Toward the end of the IUE mission, two IUE Project published two reports documenting changes in the response of the SWP camera. The first of these reports, by Garhart & Turnrose (1998), concerned the functional form of the degradation of target fluxes in exposed low-dispersion spectra of IUE calibration stars. Garhart & Turnrose found that the secular decrease in SWP-camera sensitivity worsened noticeably at late epochs, and recommended that a bilinear fit be made to this degradation with a break point at 1991-2. Second, Gonzales-Riestra (1998) compared flux ratios from pairs of exposures of calibration standards taken at the same date but at different exposure levels. By dividing the measured ratios by the reciprocal of the exposure times, she derived the nonlinearity of the instrument response as a function of optimal exposure level. Her data show that these departures are small except at short wavelengths and low illuminations.5 This result hints that the sensitivity variation are caused mainly by a change in zeropoint (background surface) of the flux calibration and is thus consistent with the results in this study.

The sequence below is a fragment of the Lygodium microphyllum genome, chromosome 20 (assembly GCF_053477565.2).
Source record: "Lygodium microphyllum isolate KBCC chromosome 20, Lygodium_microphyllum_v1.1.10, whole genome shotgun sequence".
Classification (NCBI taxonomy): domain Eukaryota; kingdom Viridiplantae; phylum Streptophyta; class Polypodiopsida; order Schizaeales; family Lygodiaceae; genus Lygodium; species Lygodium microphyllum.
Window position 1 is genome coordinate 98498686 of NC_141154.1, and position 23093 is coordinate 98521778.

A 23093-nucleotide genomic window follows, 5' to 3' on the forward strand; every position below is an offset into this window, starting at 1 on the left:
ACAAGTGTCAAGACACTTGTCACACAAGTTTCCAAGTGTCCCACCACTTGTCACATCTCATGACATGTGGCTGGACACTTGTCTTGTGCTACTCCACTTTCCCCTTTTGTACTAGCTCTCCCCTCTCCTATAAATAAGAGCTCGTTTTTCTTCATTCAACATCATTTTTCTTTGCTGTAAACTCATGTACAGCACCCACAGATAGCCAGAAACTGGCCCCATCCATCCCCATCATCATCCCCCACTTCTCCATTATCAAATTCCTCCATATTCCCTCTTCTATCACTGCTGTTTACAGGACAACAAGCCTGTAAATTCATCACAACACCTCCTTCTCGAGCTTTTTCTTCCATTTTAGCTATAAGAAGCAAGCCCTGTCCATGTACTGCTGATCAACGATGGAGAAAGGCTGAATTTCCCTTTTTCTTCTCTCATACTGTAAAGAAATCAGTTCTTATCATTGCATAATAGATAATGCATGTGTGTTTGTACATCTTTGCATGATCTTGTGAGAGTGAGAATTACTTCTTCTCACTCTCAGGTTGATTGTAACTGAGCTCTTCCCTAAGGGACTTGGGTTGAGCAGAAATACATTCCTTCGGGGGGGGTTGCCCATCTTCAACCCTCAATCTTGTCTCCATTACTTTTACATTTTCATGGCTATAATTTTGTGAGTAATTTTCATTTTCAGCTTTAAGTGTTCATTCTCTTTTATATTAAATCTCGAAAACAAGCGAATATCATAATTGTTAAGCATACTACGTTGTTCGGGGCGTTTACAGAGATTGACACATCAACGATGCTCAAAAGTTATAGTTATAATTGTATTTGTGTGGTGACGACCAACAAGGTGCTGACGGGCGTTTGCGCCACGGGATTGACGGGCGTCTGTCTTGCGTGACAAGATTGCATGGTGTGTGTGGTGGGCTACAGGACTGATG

Although changes in the background surface characteristics are primarily reponsible for nonlinearities in flux at low exposure levels, they are not the only problem associated with aging of the SWP camera. For example, we note that on grayscale renditions one can discern at least two more echelle orders shortward of m = 113 in early-epoch images than in late-epoch images. This loss in sensitivity, combined with the decrease in the BCKGRD-determined background level (compared to the true zero-flux level at the Lyman core), causes a spurious increase in NEWSIPS of the absolutely-calibrated far-UV flux level, even though the sensitivity of the instrument has decreased in this region (Nichols & Linsky 1998). We note parenthetically that IUESIPS-processed spectra do not show this artifact.